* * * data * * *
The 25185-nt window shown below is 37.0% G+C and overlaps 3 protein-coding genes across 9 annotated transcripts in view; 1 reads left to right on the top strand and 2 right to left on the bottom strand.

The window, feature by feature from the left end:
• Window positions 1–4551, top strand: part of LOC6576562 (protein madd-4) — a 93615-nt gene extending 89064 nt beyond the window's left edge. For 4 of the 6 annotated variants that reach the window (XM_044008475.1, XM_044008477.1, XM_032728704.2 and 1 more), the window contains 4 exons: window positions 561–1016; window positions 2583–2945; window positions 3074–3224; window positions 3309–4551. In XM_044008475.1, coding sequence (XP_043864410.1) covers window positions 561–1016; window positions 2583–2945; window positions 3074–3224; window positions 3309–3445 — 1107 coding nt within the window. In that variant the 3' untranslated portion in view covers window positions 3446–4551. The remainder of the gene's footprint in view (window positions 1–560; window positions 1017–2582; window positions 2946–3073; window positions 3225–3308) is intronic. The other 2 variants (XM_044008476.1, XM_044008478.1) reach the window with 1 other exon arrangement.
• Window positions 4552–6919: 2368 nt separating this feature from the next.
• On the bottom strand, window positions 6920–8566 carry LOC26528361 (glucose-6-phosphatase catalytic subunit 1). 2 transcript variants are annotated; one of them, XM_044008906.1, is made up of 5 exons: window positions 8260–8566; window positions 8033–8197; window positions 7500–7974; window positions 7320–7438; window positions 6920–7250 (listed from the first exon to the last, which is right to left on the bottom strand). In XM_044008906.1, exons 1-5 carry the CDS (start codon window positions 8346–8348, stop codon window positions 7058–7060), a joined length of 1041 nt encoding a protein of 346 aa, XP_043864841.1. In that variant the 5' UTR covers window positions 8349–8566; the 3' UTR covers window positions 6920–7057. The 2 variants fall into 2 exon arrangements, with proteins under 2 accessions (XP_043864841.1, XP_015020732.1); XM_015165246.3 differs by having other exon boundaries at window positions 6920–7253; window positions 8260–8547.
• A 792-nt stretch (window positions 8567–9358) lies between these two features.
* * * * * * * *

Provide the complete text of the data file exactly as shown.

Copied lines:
The 25185-nt window shown below is 37.0% G+C and overlaps 3 protein-coding genes across 9 annotated transcripts in view; 1 reads left to right on the top strand and 2 right to left on the bottom strand.

The window, feature by feature from the left end:
• Window positions 1–4551, top strand: part of LOC6576562 (protein madd-4) — a 93615-nt gene extending 89064 nt beyond the window's left edge. For 4 of the 6 annotated variants that reach the window (XM_044008475.1, XM_044008477.1, XM_032728704.2 and 1 more), the window contains 4 exons: window positions 561–1016; window positions 2583–2945; window positions 3074–3224; window positions 3309–4551. In XM_044008475.1, coding sequence (XP_043864410.1) covers window positions 561–1016; window positions 2583–2945; window positions 3074–3224; window positions 3309–3445 — 1107 coding nt within the window. In that variant the 3' untranslated portion in view covers window positions 3446–4551. The remainder of the gene's footprint in view (window positions 1–560; window positions 1017–2582; window positions 2946–3073; window positions 3225–3308) is intronic. The other 2 variants (XM_044008476.1, XM_044008478.1) reach the window with 1 other exon arrangement.
• Window positions 4552–6919: 2368 nt separating this feature from the next.
• On the bottom strand, window positions 6920–8566 carry LOC26528361 (glucose-6-phosphatase catalytic subunit 1). 2 transcript variants are annotated; one of them, XM_044008906.1, is made up of 5 exons: window positions 8260–8566; window positions 8033–8197; window positions 7500–7974; window positions 7320–7438; window positions 6920–7250 (listed from the first exon to the last, which is right to left on the bottom strand). In XM_044008906.1, exons 1-5 carry the CDS (start codon window positions 8346–8348, stop codon window positions 7058–7060), a joined length of 1041 nt encoding a protein of 346 aa, XP_043864841.1. In that variant the 5' UTR covers window positions 8349–8566; the 3' UTR covers window positions 6920–7057. The 2 variants fall into 2 exon arrangements, with proteins under 2 accessions (XP_043864841.1, XP_015020732.1); XM_015165246.3 differs by having other exon boundaries at window positions 6920–7253; window positions 8260–8547.
• A 792-nt stretch (window positions 8567–9358) lies between these two features.